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In the CFA® Level 1 study session on Derivatives you learn about Forwards, Futures, Options and Swaps. 

Here is a quick refresher of what you studied:

Forward Contracts:  A forward contract is an agreement between two parties to conduct a transaction at a later point in time.   For example, Bank A and Company C sign an agreement that Bank A will sell $10 million at Rs. 90/$ in six months.  Another type of forward contract is a Forward Rate Agreement (FRA).  This is simply an agreement on an interest rate and is discussed in more detail below.  Forwards are private contracts and hence not exchange traded. 

Futures Contracts:  Like a forward contract, a futures contract is an agreement between two parties to conduct a transaction at a later point.  The major difference between forwards and futures is that futures contracts are standardized and exchange traded. 

Options:  The most basic type of option is a call option which gives the buyer of the option the right but not the obligation to buy the underlying asset at a given price by a given date.  A put option gives the buyer of the option the right but not the obligation to sell the underlying asset at a given price by a given date.  Standardized options are traded on exchanges such as CBOT (Chicago Board of Trade).

Swaps:  A swap is an agreement between two parties to exchange cash flows.  The most basic type of swap is an interest rate swap (IRS) whereby one counterparty pays a fixed rate and the other counterparty pays a floating rate based on a notional principal and agreed benchmark (such as LIBOR).

Derivatives in Pakistan

Details on Pakistan’s derivatives-related regulations are contained in SBP’s BSD Circular No. 17 of 2004 ( 

While the derivatives market in Pakistan is not large, a few banks such as SCB, UBL and RBS have been allowed by the State Bank of Pakistan to engage in derivative transactions.  These banks are referred to as Authorized Derivative Dealers (ADDs).   The derivatives allowed by SBP are:

·         Foreign Currency Options

·         Forward Rate Agreements

·         Interest Rate Swaps

Foreign Currency (FX) Options allow organizations to hedge foreign currency risk.  Example:  A large local company will be importing equipment in 6 months for which it will need $10 million at that time.  The company is uncertain about exchange rate movements.  It wants to hedge against the risk of adverse FX movements but wants to benefit if the FX movements is favorable.  In this case the company will buy a six-month FX call option from an Authorized Derivatives Dealer.  If the strike price on the call option is Rs 90/$ this means that the company will have the right but the not the obligation to purchase dollars for Rs 90/$.  This option will be exercised if the exchange rate at maturity is more than Rs. 90/$.  If the exchange rate is less than Rs. 90/$, the option is out of the money and will not be exercised.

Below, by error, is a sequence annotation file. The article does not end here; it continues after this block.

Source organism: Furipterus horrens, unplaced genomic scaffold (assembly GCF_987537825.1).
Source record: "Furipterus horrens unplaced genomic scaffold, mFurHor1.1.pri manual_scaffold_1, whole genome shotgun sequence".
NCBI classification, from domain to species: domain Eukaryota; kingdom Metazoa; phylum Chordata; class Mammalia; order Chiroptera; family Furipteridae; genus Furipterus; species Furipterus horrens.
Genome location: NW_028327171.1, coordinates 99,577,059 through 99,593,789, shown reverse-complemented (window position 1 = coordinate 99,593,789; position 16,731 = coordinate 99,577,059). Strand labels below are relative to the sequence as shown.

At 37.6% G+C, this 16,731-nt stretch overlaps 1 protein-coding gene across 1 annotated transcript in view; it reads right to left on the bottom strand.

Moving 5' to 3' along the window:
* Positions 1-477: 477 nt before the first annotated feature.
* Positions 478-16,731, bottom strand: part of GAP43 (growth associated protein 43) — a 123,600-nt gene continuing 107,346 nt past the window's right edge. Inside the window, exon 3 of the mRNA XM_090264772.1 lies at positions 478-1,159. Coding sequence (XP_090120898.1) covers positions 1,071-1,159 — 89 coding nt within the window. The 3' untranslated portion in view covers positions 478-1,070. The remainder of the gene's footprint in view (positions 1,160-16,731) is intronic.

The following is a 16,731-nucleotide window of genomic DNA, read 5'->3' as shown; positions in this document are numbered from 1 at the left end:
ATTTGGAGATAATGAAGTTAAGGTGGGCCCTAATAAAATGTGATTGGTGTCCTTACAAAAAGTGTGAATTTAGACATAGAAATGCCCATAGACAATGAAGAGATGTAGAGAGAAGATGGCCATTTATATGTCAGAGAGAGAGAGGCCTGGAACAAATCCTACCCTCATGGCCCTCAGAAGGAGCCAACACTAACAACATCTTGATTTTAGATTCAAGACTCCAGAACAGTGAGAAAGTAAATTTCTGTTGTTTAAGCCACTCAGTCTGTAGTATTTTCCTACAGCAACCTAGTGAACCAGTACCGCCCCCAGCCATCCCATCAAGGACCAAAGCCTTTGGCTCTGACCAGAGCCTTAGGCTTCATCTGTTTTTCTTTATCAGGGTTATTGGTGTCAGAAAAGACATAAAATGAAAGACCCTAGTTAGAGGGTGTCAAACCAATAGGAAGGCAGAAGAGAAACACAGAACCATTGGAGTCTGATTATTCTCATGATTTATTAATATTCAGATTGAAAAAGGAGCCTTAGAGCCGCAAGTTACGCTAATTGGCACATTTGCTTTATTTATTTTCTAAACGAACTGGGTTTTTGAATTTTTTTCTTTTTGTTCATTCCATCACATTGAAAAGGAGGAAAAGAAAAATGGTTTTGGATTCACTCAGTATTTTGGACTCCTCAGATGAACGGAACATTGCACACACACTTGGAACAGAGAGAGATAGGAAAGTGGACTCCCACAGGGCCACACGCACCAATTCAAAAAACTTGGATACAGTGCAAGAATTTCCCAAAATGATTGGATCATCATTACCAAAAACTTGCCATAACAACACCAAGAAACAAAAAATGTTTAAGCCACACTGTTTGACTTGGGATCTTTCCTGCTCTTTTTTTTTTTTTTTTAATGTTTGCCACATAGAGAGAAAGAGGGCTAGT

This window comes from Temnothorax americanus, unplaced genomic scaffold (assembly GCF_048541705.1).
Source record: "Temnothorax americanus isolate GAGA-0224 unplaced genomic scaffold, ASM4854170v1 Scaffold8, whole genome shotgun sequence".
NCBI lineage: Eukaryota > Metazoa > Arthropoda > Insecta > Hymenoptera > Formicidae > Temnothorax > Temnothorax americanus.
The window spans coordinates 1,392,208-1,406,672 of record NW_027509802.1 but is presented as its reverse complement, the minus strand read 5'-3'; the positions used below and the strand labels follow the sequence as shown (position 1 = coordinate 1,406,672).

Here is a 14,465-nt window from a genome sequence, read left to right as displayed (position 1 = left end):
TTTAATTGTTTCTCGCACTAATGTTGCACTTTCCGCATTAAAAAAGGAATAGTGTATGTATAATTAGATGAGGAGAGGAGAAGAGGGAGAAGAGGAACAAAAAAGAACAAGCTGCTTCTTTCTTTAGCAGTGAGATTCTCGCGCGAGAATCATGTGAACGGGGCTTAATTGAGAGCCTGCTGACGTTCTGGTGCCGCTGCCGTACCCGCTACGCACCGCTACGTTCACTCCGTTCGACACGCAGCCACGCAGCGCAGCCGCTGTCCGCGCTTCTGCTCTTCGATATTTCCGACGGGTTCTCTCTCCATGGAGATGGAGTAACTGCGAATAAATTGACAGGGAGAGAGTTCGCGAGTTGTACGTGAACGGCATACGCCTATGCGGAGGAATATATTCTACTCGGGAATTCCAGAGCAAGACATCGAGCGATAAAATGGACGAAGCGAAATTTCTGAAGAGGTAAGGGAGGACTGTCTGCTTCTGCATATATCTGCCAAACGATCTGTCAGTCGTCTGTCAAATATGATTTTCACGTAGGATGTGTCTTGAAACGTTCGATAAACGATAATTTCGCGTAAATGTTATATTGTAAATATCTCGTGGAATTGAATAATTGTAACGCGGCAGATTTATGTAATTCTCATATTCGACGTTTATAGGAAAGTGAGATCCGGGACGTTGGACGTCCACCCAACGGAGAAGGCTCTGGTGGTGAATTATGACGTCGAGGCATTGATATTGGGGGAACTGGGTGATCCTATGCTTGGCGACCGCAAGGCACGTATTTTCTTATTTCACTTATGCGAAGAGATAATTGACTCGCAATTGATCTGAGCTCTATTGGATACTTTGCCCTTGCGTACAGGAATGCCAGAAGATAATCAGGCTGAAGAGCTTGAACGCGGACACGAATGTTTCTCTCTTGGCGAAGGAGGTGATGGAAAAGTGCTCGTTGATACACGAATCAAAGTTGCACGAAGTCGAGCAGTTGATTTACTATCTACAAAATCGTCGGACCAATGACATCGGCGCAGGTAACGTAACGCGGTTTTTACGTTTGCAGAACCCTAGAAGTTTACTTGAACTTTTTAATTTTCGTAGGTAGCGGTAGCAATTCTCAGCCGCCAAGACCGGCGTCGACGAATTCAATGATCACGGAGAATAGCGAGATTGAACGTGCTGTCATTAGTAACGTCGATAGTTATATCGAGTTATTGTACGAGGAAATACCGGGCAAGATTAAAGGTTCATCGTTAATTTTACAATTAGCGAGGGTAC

Forward Rate Agreements allow organizations to hedge against interest rate risk.  Example:  An organization knows it will need to borrow Rs. 100 million in six months.  To mitigate the risk of an increase in rates the organization can enter into a forward rate agreement to borrow Rs. 100 million in six months at 14%.  This way, regardless of the interest rates at time, the organization will be able to borrow at 14%.

Interest Rate Swaps (IRS) offer organizations another mechanism to manage interest rate risk.  As indicated above, an IRS allows interest payments between two counterparties to be swapped.  The most common type of IRS is where one pays a fixed interest rate while the other makes a floating rate payment.   Example:  A power generation company is making floating rate payments on a Rs. 150 million 10-year loan.  The regulatory authority wants this floating rate loan converted to a fixed rate loan.  This can be accomplished by entering into an interest rate swap where the power generation company pays a fixed rate and receives a floating rate.  The floating rate it receives from the IRS counterparty offsets the floating rate payment on the loan.  Hence the power generation company effectively only makes a fixed rate payment.

Notably absent from the SBP’s circular on financial derivatives is the mention of futures contracts.   This is because futures contracts in Pakistan are traded on the National Commodity Exchange Limited (  NCEL is regulated by the Securities and Exchange Commission of Pakistan (SECP).  Commodities traded on NCEL are rice, palm oil, gold, silver and crude oil.  Interest rate futures (3-month KIBOR) can also be traded on NCEL. 

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